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Outpatient Oral Antibiotics Safe, Effective

Outpatient Oral Antibiotics Safe, Effective

LUXEMBOURG-Outpatient oral antibiotic therapy can be as effective
and safe as outpatient parenteral therapy in the treatment of
febrile neutropenia, according to the latest trial results from
M.D. Anderson Cancer Center's Ambulatory and Supportive Care Oncology
Research Program (ASCORP).

ASCORP investigator Edward Rubenstein, MD, speaking at the 7th
International Symposium of the Multinational Association of Supportive
Care in Cancer (MASCC), stressed that the study population was
carefully selected. It consisted of clinically stable outpatients
who had good renal and hepatic function, had no comorbidities
requiring hospitalization, and lived within a 30-mile radius of
the cancer center.

"Cost minimization is important, but we cannot overlook the
fact that, along with the improvement in resource utilization,
there are potential disadvantages of outpatient therapy,"
Dr. Rubenstein cautioned. "We certainly don't want to develop
serious complications in the outpatient setting, so we need to
choose our patient population carefully and monitor them adequately."

In the last 7 years, he noted, some 300 to 400 patients with febrile
neutropenia have been treated on an outpatient basis in ASCORP,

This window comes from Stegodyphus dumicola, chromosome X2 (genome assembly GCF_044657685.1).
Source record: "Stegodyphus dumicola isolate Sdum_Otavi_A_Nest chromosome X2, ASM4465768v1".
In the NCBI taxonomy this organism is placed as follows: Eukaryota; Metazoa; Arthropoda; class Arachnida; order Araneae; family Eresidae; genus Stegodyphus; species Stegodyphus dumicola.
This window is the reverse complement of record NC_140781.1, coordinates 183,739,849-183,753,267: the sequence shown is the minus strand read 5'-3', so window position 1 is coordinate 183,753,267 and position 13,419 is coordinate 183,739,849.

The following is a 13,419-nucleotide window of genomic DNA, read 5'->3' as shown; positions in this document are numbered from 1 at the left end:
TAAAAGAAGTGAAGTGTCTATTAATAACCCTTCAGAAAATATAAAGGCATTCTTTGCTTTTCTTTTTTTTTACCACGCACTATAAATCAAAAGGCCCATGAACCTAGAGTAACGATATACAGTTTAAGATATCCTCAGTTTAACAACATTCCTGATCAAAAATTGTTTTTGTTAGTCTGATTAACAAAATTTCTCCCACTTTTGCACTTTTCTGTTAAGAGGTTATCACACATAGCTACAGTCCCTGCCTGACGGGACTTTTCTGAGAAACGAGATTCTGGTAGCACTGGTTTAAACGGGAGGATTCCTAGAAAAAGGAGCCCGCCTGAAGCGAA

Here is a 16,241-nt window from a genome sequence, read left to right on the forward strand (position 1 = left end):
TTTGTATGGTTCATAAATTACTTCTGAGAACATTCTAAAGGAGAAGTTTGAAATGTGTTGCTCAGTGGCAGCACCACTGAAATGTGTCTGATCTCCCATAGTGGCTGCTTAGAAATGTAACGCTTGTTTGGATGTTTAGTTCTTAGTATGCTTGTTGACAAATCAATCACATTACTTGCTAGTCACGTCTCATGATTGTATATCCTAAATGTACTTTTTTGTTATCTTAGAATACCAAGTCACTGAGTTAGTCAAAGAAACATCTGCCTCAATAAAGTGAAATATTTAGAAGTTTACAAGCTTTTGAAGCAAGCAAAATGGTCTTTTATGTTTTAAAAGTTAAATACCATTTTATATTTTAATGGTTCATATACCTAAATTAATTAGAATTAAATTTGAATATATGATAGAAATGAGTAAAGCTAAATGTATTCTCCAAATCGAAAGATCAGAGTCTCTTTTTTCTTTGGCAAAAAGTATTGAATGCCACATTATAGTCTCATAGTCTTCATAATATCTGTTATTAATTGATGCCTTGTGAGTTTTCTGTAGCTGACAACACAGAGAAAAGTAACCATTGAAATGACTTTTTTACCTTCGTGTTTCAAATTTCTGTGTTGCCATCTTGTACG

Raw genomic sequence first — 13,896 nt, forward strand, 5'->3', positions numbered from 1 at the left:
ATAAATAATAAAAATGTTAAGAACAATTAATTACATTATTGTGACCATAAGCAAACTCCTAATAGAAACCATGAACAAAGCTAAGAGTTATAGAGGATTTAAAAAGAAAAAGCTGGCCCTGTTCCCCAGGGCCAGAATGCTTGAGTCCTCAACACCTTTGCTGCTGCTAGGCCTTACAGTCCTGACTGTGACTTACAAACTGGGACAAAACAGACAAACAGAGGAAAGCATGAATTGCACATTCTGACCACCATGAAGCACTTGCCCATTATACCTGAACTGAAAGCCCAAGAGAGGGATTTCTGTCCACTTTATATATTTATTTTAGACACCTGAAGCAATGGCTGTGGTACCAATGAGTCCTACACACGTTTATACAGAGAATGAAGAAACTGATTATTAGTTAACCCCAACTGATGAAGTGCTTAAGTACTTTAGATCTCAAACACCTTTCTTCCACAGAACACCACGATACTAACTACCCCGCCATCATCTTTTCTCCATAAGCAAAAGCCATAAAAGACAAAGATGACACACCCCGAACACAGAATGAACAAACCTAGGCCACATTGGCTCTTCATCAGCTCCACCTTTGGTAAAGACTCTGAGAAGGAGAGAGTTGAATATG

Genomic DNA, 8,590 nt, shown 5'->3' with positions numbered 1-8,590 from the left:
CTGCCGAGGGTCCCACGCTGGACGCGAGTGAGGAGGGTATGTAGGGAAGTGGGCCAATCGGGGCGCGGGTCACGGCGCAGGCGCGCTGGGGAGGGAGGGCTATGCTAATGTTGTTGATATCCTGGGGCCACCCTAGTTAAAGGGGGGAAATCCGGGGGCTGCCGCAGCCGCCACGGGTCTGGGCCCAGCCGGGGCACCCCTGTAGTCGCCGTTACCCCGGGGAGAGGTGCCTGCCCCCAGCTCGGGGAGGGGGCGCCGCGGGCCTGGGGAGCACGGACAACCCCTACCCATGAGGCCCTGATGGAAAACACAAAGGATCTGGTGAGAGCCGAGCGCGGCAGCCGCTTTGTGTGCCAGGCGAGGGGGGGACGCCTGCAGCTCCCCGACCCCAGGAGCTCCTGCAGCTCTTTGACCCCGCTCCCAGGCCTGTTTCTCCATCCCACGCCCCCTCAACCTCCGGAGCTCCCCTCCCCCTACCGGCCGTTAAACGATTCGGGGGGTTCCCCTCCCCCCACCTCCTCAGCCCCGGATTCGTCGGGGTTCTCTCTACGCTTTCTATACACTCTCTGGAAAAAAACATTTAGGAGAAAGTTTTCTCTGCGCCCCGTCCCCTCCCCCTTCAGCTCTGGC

with no infection-related deaths and no cases of septic shock.

The 179 participants in the new ASCORP trial were treated for
a minimum of 4 afebrile days, either with oral ciprofloxacin (Cipro)
plus amoxicillin/clavulanic acid (Augmentin) (88 patients), or
with an intravenous regimen of aztreonam (Azactam) plus clindamy-cin
(91 patients).

Patients in whom fever persisted for 72 hours were considered
to be treatment failures and were crossed over to the other regimen.
Those with microbiologically documented infections were treated
until the infection resolved, cultures returned to negative, and
they were afebrile for 4 days.

The overall response rate to outpatient antibiotic therapy was
87% in the IV group and 90% in the oral group, Dr. Rubenstein
reported. "If we look at bacteremia, the response rate was
a little bit lower in the intravenous arm, 50% versus 77%,"
he said.

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